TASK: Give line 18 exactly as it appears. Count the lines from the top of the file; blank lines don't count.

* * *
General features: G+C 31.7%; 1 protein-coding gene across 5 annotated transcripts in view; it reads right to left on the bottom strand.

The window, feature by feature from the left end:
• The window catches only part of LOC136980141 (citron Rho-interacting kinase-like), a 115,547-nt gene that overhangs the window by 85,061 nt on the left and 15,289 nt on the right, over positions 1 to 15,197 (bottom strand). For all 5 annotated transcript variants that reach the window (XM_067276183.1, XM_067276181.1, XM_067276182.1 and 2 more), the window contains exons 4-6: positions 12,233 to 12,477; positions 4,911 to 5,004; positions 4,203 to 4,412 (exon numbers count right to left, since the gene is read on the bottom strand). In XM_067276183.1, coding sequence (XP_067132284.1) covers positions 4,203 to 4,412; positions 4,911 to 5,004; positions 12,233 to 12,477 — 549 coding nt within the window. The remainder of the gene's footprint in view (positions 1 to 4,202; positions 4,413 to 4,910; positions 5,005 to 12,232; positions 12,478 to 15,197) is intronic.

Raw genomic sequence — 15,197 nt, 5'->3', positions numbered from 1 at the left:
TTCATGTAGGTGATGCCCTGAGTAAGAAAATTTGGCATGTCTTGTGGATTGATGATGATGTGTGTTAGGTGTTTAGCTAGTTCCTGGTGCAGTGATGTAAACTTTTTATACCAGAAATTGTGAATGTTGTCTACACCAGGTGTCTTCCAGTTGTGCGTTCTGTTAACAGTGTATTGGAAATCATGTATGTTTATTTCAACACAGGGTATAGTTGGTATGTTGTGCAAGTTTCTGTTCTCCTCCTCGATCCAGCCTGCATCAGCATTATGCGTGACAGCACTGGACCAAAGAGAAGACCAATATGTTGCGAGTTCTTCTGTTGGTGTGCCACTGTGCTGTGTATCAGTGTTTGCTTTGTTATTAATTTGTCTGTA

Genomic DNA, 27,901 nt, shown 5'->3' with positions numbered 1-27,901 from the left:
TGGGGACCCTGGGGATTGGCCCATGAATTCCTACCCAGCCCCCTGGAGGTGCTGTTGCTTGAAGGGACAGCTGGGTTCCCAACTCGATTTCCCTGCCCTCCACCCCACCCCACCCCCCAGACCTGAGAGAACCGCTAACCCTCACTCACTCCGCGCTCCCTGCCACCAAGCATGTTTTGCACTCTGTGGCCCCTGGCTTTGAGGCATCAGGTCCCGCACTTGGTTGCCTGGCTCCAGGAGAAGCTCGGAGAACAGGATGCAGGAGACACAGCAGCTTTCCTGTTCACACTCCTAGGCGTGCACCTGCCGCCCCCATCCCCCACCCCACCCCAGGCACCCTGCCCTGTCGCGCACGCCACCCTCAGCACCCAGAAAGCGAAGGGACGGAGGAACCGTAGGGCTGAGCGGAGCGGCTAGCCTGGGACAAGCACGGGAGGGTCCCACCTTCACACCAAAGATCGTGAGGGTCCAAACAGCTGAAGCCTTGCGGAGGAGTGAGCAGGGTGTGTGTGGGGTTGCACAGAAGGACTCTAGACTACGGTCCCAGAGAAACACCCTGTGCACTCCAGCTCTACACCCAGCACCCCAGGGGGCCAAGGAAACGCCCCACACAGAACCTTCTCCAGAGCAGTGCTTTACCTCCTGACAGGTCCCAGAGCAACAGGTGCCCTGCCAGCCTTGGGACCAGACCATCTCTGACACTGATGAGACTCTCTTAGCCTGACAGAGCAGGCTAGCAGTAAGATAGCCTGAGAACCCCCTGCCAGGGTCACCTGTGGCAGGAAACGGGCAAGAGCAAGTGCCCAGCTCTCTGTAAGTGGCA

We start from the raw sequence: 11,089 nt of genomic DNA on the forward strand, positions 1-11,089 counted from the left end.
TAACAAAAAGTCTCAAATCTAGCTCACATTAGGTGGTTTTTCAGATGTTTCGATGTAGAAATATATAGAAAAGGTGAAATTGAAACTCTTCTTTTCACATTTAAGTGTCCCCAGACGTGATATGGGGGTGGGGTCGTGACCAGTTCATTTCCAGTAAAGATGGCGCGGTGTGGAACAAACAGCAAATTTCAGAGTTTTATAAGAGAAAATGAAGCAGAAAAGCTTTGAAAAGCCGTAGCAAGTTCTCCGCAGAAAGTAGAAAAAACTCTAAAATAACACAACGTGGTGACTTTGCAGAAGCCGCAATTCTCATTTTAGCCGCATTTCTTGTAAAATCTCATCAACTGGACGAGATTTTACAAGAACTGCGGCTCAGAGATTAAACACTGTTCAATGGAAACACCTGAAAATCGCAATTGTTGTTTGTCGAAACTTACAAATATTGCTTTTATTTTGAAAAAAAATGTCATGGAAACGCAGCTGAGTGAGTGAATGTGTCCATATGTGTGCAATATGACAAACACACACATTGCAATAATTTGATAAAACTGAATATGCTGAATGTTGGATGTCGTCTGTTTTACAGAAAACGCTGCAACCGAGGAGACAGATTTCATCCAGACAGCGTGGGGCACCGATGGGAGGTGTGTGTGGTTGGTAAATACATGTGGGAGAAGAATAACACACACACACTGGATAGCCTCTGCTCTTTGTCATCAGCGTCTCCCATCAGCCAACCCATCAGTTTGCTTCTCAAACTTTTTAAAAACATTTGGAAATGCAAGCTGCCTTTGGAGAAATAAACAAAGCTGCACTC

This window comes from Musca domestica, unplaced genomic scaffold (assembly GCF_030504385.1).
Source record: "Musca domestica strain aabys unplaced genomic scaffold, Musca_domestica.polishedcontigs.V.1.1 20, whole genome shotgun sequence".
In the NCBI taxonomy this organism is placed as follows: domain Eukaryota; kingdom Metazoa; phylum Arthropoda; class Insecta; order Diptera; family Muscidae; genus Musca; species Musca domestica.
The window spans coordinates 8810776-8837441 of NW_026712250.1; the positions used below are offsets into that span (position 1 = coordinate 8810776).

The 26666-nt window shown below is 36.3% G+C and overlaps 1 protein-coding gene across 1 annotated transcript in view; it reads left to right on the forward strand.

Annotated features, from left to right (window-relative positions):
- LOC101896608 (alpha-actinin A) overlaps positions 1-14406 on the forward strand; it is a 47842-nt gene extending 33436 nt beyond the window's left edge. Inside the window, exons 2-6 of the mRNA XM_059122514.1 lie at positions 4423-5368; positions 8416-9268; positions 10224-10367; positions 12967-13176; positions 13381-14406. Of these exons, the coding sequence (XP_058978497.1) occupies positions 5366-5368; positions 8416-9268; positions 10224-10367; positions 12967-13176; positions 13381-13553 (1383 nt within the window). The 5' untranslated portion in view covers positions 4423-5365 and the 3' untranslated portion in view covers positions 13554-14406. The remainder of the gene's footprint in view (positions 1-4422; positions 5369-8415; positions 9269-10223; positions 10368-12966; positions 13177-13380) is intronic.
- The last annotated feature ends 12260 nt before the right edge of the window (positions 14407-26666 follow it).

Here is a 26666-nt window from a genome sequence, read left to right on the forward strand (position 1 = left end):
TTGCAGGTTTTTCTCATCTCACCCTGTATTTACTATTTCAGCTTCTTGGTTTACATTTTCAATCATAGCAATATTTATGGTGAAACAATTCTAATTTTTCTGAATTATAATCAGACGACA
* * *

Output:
Here is a 26666-nt window from a genome sequence, read left to right on the forward strand (position 1 = left end):